Donald Lambro

But few economists believe these claims, and the employment numbers do not support them. Businesses slashed 20,000 more jobs in January, and the Labor Department reported that the economy actually lost 150,000 jobs in December, not 85,000, as it previously reported.

The White House tried to make much of the unemployment rate's drop to 9.7 percent, but that was largely due to a sharp increase in the number of Americans who have given up looking for work, which rose to 1.1 million last month. "Each week, more than 450,000 Americans apply for new unemployment benefits, and 17 percent of adults can't find a full-time job or have quit looking for work altogether," said University of Maryland economist Peter Morici.

Desperate to show that they are now refocusing and redoubling their efforts to reignite new job creation, the administration has been cooking up every half-baked, back-burner idea it can find. But its spending ideas have yet to stoke the Great American Jobs Machine, and they aren't going to, either.

Obama's plan to transfer $30 billion to a few favored community banks to lend to small business is like pouring a thimble full of water in the ocean -- or in this case, a $14 trillion economy. It will have no macro effect.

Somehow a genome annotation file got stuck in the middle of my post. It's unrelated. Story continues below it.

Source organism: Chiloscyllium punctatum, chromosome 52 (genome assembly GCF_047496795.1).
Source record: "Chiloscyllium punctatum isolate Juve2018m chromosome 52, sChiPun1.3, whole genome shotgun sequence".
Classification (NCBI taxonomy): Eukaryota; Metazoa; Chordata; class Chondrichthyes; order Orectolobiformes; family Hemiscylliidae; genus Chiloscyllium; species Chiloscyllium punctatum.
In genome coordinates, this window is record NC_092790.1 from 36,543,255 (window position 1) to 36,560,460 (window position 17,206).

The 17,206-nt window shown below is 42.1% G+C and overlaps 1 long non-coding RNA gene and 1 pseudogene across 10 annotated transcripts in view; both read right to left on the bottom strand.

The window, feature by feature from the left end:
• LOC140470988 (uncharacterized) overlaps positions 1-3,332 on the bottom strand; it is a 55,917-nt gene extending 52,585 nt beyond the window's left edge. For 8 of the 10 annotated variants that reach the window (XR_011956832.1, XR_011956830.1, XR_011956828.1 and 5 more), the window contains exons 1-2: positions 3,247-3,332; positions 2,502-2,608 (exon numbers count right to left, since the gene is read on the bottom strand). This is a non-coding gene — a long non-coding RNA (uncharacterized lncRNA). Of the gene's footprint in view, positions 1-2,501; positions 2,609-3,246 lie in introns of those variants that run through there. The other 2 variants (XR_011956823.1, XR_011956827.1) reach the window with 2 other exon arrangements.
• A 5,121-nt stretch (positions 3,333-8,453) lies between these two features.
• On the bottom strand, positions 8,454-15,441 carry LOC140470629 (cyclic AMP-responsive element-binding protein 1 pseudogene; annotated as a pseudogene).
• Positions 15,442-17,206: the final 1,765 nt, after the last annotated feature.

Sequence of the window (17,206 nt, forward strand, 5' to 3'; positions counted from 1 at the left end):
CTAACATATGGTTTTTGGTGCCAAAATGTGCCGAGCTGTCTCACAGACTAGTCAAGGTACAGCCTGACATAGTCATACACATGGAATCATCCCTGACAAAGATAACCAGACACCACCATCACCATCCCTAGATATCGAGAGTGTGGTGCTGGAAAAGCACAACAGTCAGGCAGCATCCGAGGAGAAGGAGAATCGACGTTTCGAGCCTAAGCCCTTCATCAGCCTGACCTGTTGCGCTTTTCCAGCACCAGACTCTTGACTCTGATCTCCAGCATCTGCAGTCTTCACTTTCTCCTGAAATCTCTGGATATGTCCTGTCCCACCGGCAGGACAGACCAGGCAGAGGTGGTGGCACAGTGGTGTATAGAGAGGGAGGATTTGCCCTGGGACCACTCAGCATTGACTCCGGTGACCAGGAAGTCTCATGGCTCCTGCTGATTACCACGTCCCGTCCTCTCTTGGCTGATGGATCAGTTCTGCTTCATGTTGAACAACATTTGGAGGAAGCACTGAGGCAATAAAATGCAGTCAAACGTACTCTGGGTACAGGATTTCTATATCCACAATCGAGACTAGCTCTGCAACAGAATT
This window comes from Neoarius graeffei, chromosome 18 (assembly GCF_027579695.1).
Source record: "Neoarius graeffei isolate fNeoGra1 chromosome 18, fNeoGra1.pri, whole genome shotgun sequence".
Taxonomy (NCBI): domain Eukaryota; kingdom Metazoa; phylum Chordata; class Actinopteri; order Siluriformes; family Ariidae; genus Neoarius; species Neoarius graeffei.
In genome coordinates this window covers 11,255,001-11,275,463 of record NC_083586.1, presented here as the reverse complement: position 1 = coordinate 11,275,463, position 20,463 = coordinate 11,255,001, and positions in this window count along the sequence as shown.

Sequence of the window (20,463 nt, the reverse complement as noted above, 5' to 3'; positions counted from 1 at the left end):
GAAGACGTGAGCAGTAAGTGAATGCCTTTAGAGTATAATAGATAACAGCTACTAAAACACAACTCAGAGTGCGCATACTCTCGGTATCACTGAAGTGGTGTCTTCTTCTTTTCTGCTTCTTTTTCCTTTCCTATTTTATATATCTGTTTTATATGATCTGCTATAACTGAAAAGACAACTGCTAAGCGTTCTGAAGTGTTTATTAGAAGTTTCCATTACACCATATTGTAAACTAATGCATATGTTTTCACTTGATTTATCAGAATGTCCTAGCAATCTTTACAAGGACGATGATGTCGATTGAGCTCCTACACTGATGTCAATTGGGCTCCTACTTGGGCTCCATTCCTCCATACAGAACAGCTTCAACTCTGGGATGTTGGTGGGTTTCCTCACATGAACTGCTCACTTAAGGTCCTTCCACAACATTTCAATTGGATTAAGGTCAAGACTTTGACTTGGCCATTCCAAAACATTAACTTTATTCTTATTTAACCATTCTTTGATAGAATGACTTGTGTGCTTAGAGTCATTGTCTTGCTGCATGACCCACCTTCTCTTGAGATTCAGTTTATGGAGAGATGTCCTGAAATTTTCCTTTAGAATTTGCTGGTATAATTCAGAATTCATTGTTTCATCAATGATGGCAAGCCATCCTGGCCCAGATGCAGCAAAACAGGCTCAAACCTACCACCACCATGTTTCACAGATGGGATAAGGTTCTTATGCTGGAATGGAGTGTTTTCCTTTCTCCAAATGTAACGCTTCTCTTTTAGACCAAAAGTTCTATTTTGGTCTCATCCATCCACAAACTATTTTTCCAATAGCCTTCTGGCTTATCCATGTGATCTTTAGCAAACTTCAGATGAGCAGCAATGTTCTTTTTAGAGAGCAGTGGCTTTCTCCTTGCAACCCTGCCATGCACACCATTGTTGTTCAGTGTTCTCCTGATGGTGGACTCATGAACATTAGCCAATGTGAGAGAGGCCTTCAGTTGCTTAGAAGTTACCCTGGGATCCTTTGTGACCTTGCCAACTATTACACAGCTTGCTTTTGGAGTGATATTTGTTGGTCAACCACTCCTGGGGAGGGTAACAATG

There is less confidence among Democrats on Capitol Hill that another $100 billion or so in stimulus spending will work, either, but Democrats are ready to throw more money at it in the absence of any better proposals coming out of the White House.

The administration's latest act of desperation is to increase the Export-Import Bank's funding for small businesses from $4 billion to $6 billion, to subsidize foreign purchases of U.S. exports with low-interest loans. The money will also hire more workers at the Commerce Department. Taking more capital out of the U.S. economy, which this program does, weakens capital formation and economic growth. The signal all of this sends is that the administration has run out of new spending ideas to boost the economy, which was never going to work in the first place. The voters instinctively realize this, and it is now dawning on the stock market, which has tumbled in the past week, a clear sign that it has lost confidence in this presidency to "fix what is broken in the American economy," Morici says.

Now, more Democrats are beginning to complain. Last week, former Virginia Gov. Douglas Wilder, who endorsed Obama, urged him to get rid of the political advisers who are running the White House as if it were just another campaign, and replace them with "others more capable of helping him govern."

"The West Wing is filled with people who are in their jobs because of their Chicago connections" but who have no experience in governing at the executive-branch level, Wilder wrote at the Politico Web site.

The much deeper problem, of course, is that Obama doesn't have any executive experience, either.

Donald Lambro

Donald Lambro is chief political correspondent for The Washington Times.